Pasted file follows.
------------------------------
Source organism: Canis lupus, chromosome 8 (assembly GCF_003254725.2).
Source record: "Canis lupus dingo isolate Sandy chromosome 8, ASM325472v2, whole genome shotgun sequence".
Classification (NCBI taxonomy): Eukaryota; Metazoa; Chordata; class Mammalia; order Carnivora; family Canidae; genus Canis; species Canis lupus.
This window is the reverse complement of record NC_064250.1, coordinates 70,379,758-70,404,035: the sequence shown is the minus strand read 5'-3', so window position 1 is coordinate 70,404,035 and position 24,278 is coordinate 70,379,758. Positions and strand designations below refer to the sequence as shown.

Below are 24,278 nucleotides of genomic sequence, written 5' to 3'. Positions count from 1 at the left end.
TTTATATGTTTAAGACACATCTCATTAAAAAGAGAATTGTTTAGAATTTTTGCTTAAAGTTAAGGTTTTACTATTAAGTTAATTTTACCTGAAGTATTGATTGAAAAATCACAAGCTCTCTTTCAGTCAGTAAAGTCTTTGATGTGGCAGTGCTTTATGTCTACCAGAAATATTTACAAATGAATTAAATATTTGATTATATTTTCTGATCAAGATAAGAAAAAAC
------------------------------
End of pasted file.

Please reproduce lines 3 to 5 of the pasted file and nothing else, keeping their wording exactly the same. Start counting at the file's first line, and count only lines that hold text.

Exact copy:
Classification (NCBI taxonomy): Eukaryota; Metazoa; Chordata; class Mammalia; order Carnivora; family Canidae; genus Canis; species Canis lupus.
This window is the reverse complement of record NC_064250.1, coordinates 70,379,758-70,404,035: the sequence shown is the minus strand read 5'-3', so window position 1 is coordinate 70,404,035 and position 24,278 is coordinate 70,379,758. Positions and strand designations below refer to the sequence as shown.

Below are 24,278 nucleotides of genomic sequence, written 5' to 3'. Positions count from 1 at the left end.